From Socialist Worker Review, No. 109, May 1988.
Transcribed by Christian Høgsbjerg.
Marked up by Einde O’Callaghan for the Marxists’ Internet Archive.
I RECENTLY read the novel, The Engineer of the Human Soul, by Josef Skvorecky. It left me quite depressed.
In the 1960s Skvorecky was one of a generation of Czech novelists who fought against Stalinism from the standpoint of establishing a more humane and equitable society. In 1968 itself they looked to the mass of students and workers to support democratisation and opposed the watering down of reform demands in the interests of “realism”.
Yet his present political opinions would not seem that far from Ronald Reagan’s. His novel pokes gentle fun not only at Stalinist police spies and Czech careerists, but at virtually anyone who believes there are major faults with Western society.
Unfortunately, Skvorecky’s is not an isolated case. In Hungary the best known dissidents might sometimes call themselves socialists, but do not look to the working class for change. Even Haraszty, who 15 years ago wrote the brilliant book Piecework (published in Britain under the misleading title A Worker in a Workers’ State) has, apparently, turned his back on Marxism.
In Poland the leadership of Solidarity now speaks of the need for an “economy following the normal principles of market forces” – a sharp contrast with the legal Solidarnosc conference of 1981 which called for a socialised economy based upon “self-management”.
But before anyone gets too depressed, it’s necessary to see the context in which such anti-socialist ideas are coming to the fore.
For half a century socialism was popularly identified with the bureaucratically centralised economy. This was true not merely for Stalinism, but also for Western social democracy.
There was a correspondence between it and the form of social organisation which best suited the needs of capitalist accumulation in much of the world – state capitalism.
East and West the centrally administered state capitalist economy was seen as being more efficient than the “free market” economy of a previous stage of capitalist development. Support for planning was part of the mainstream of bourgeois “common sense”.
In the last 20 years however, this has changed. The scale of capitalist production has grown until it can no longer be confined within the boundaries of giant economies like the American or Russian ones, let alone relatively small states like those of Eastern Europe.
Economies run by national bureaucracies became increasingly inefficient. So it was that the Keynesian dream of national planning in the West fell out of favour after its inability to cope with the crises of 1974–6 and 1980–2.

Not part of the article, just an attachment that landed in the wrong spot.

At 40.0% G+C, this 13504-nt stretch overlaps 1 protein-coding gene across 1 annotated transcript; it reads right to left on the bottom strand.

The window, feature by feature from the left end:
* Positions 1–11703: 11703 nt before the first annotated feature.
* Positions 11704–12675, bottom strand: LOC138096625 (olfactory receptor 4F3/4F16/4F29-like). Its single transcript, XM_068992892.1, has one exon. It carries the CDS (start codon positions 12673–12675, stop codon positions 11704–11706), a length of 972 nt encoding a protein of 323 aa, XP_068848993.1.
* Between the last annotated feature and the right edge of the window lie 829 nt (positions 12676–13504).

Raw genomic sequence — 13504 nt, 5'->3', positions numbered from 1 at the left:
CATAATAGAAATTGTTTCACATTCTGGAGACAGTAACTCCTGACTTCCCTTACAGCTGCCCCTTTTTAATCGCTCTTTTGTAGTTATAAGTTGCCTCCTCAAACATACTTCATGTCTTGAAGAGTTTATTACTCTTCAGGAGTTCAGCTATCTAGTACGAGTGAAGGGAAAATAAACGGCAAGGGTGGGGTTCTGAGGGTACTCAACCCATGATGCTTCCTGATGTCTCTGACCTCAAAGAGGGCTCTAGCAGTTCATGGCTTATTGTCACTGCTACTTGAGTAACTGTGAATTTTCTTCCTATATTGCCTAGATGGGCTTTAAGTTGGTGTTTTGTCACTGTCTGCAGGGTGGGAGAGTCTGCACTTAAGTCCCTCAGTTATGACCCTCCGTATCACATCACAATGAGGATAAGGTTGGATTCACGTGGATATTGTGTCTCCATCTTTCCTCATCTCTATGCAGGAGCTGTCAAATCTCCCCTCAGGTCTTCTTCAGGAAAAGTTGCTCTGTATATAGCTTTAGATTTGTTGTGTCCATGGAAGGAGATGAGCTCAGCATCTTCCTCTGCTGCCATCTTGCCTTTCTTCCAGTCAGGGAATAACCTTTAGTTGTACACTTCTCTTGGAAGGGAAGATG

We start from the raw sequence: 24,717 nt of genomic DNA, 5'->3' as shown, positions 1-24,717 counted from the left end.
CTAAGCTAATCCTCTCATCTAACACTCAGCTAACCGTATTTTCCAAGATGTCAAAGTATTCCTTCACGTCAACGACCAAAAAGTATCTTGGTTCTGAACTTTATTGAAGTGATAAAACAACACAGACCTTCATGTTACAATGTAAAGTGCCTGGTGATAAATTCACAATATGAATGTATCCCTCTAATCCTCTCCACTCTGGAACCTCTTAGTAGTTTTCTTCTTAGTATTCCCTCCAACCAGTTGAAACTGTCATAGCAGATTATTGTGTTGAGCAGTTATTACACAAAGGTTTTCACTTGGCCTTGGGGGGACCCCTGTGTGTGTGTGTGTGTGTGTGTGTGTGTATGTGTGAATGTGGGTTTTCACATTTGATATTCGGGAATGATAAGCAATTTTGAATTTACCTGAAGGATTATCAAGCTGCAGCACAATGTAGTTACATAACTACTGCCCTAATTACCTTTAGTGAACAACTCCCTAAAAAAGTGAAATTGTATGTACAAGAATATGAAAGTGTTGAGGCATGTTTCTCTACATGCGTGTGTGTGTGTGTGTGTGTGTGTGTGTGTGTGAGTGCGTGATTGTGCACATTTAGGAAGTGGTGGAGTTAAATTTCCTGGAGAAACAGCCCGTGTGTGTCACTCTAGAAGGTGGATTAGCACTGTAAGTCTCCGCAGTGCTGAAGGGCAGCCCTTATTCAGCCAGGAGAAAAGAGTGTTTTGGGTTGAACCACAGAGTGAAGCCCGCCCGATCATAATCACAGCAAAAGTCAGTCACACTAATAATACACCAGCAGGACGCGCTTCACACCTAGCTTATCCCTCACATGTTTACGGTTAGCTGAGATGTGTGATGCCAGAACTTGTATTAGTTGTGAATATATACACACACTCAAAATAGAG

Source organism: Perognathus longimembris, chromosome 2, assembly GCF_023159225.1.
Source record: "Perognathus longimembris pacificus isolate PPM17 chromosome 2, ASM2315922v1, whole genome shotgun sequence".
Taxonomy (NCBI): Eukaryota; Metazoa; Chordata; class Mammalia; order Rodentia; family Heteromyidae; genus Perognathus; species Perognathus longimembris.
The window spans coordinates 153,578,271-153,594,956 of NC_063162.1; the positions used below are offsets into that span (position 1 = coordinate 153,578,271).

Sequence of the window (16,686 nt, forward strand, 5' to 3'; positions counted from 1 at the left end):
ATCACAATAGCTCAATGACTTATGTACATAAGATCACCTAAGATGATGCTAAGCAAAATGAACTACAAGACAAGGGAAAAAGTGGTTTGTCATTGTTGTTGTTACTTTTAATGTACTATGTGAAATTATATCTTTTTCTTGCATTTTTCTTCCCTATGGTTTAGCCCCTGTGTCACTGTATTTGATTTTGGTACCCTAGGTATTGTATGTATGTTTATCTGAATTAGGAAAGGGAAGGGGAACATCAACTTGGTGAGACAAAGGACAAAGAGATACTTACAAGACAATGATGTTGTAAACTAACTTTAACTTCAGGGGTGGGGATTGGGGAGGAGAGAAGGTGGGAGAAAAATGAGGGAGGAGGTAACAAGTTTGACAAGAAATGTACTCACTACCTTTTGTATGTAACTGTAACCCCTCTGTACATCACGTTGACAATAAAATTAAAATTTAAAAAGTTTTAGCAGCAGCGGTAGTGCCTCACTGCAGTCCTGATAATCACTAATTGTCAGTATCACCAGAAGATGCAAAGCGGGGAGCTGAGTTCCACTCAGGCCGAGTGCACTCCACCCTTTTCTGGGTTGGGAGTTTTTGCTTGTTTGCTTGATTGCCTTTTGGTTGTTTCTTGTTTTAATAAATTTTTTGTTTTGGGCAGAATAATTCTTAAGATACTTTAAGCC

Meanwhile Stalinist-style state capitalist control has fallen out of favour even with some of those who operate it in countries like China, Hungary, Poland and now Russia.
This collapse has led to the revival of a quite irrational faith in the so-called “free market” – even though nowhere is there a genuinely free market (giving £800 million to an aerospace company to take over a car company is certainly not a “free market” operation). There is no evidence to suggest that the performance of so-called free market economies is intrinsically better than that of the more efficient state capitalisms.
It is this which has led to the retreat into the worship of markets by social democracy in the West. It is not surprising there has been a similar shift in the East – especially since the most conservative section of the bureaucracy in these countries uses fake socialist arguments in order to try to justify preservation of its own privileges.
Once the market is accepted, it is a seemingly logical step to move on to seeing the West as intrinsically superior to the East, and the battle between West and East as a battle between the forces of light and the forces of darkness.
Fortunately, this is not the end of the matter. There are individuals who are in one way or another trying to resist this trend in Eastern Europe. More important perhaps, every indication is that the whole Russian bloc could be on the eve of a new chain of explosions like those of 1953, 1956, 1968 and 1980–1. This may well start from groups of intellectuals, students or national minorities, but it will inevitably spill over into massive workers’ struggles.
Any workers’ struggle will throw up two issues. The first is that of collective control and collective action. And the second is the danger to jobs and working conditions of simply replacing the inefficiency and oppression created by bureaucratic centralisation, by the anarchic destruction of whole areas of the economy which would follow a simple resort to the market.
Those individuals who are swimming against the stream of the new common sense today – will suddenly find a wide audience for what they have to say.
The current drift to the right is, in fact, a reflection of a very material circumstance – the period of defeat the working class movement has been going through since the mid-1970s in the West and since the crushing of Solidarity in 1981 in the East. If workers are not struggling, the only “realistic” alternative will seem to many people to be to look to the market and to the Western powers.
The idea of workers power as a solution to the crisis is a complete abstraction in such circumstances, one only defended by small groups of individuals who can find it very hard to survive intellectually.
In such a situation, as the young Marx might have put it, before philosophers are going to look to the working class on any scale, the working class will have to look towards philosophy. In simple English, before many intellectual oppositionists turn their backs on the worship of the market, direct workers struggles will have to show the potential for going beyond both the Stalinist command economy and the so-called free market.
Last updated on 12.8.2013